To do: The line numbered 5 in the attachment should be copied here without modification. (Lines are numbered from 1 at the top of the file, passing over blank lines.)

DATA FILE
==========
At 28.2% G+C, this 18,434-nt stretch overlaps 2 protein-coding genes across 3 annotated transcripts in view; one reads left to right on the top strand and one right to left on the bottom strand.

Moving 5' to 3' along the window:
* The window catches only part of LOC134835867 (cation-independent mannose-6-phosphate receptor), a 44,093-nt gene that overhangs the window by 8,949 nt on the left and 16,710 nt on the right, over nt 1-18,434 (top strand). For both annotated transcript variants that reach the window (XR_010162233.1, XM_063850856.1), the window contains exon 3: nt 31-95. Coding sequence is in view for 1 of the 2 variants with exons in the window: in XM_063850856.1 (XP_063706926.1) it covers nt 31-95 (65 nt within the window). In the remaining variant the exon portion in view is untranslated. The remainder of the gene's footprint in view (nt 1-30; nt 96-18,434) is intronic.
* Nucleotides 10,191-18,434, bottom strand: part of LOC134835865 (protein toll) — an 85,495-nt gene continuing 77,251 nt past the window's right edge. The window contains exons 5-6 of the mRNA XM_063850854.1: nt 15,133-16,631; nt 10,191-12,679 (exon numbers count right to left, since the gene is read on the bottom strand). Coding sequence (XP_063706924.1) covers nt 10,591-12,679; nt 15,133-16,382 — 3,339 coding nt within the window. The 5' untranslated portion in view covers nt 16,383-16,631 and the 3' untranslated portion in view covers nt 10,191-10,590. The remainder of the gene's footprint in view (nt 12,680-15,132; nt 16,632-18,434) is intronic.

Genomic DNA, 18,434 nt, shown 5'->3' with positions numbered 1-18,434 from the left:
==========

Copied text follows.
Genomic DNA, 18,434 nt, shown 5'->3' with positions numbered 1-18,434 from the left: